Health insurance companies historically haven’t gotten much love from the public, and that seems to still be the case even as the COVID-19 pandemic ebbs.
Americans are dissatisfied with their health insurance coverage, saying it costs too much, and the policies are often confusing, according to a poll from consulting firm Ipsos and the Pharmaceutical Research and Manufacturers of America (PhRMA), the pharmaceutical industry's largest lobbying group.
Most of the 2,510 respondents (86%) want Congress to do something about it. And there isn't a partisan divide for this sentiment, as both Democrats and Republicans expressed frustration with health plans. Ninety-two percent of Democrats and 84% of Republicans want lawmakers to crack down on what they consider to be attempts by health insurance companies that make it harder for them to get the care they need.
Debra DeShong, PhRMA’s executive vice president of public affairs, said in a press release that “it’s time to bring the patient perspective to the health care reform debate and focus on immediate solutions that Americans value the most.”
DeShong argues that insurers should provide more dependable coverage, and policies should lower the out-of-pocket costs for medications. “We are ready to do our part, and we remain committed to working with policymakers to improve our health care system," she said.
Eighty-three percent of respondents say consumers should know which health insurance companies are most prone to deny claims to groups of people such as those battling a particular disease.
The survey also specifically questioned potential voters, and 77% said that health insurers should publicly disclose when they deny doctor-recommended care. In addition, 82% of voters want lawmakers to make the lowering of out-of-pocket costs a priority.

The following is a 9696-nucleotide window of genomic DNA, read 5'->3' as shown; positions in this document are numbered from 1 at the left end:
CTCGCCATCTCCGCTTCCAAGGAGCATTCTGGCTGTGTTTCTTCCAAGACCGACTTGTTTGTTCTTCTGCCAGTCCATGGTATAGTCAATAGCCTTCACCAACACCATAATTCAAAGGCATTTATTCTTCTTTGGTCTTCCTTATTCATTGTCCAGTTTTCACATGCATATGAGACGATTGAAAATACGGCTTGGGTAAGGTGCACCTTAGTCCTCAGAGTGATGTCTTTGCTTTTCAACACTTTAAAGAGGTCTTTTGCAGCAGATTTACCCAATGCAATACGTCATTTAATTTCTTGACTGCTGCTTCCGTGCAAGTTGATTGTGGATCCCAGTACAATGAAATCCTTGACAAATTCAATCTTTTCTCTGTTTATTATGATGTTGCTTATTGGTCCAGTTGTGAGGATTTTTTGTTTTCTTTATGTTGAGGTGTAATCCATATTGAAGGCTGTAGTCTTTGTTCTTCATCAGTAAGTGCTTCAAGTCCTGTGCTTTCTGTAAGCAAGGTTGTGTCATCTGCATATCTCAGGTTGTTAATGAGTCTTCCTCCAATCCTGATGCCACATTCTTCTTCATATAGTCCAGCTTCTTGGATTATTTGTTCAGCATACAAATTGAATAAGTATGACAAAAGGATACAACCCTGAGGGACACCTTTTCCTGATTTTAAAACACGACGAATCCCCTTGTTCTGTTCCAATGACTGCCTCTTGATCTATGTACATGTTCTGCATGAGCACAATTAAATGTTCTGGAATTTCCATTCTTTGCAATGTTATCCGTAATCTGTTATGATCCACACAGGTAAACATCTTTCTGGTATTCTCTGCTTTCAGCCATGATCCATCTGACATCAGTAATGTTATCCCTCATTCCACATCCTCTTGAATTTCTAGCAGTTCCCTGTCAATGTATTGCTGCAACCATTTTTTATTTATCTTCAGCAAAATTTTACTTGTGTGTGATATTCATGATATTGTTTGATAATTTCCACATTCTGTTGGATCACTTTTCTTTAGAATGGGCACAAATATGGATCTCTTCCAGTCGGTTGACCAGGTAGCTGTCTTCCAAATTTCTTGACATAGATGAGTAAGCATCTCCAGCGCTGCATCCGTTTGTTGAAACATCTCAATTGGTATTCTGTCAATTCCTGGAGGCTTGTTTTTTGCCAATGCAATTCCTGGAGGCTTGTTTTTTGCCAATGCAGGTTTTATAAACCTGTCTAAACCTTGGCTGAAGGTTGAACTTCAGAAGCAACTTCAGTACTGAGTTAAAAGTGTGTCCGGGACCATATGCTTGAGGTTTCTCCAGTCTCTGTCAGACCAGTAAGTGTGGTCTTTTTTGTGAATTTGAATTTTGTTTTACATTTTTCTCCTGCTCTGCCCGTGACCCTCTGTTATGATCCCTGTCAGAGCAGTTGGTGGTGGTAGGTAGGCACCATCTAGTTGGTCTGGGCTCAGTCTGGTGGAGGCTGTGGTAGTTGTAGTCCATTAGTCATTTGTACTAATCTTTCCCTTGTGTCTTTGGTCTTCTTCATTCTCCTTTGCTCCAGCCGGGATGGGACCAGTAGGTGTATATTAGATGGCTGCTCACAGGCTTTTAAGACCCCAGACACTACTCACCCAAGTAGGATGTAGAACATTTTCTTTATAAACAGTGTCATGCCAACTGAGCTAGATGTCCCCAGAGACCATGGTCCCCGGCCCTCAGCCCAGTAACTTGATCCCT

The results suggest voters want more transparency from insurers. But can they digest those data?
That question came up when insurers July 1 began complying with federal mandates for more transparency. As directed by the Centers for Medicare & Medicaid Services (CMS), insurers began releasing pricing data. And while compliance isn't a problem, insurers have released so much data that average consumers and employers may find it difficult to make sense of the information.
CMS anticipated that might be a problem and said the situation would “offer third party developers and innovators the ability to create private sector solutions to help drive additional price comparison and consumerism in the health care market.”
Many health plan officials are only too aware of consumer dissatisfaction, and they want to try to lessen it.
Debbie Williams, the chief sales and marketing officer at Blue Cross Blue Shield of Massachusetts, said her company works hard to win the trust of members.
“As the cost of healthcare services continues to rise, it is critical that we find ways to guide our members to high-quality care at a lower cost,” Williams told Fierce Healthcare. “Listening to the market and developing products and services—like our new virtual network of clinicians that we’ll be announcing soon—that meet the needs of our members is key as they navigate the healthcare system and the costs associated with it.”
Employers also need to take stock of what’s going on in the healthcare coverage realm, especially in light of labor shortages. Julie Stone is the managing director for health and benefits at WTW, a consulting firm, and she tells Fierce Healthcare that she has one word for employers: Listen.
“The healthcare benefits ecosystem continues to evolve, employee needs and expectations are growing given the world we live in, and employers who listen, learn and adapt to their population’s needs will be best served in terms of talent acquisition and retention and, most importantly, health and productivity," Stone said.
Stone said that according to WTW’s Global Benefits Attitudes Survey, employees rank healthcare benefits as the second most important factor when deciding to work for a company, and they’re the third most important factor that encourages them not to leave.
“This is much more of a factor than it was pre-COVID and is likely to remain a high priority for the foreseeable future,” Stone said.
And in WTW’s 2021 Benefits Trend Survey, 40% of employees said they value “intentional listening” on the part of their employers, but only 12% of employers think that’s important.
There’s some good news for employers, however, when it comes to the health benefits that they offer.
“We do see an increase over the past five years in the percent of employees reporting that the resources provided by their employer meets their needs moving from 39% in 2017 to 54% in 2022,” Stone said. “That said, there is an equity issue here, too, relative to salary. Importantly, employees who self-report that they have health issues are less likely to feel that their employer’s programs are meeting their needs.”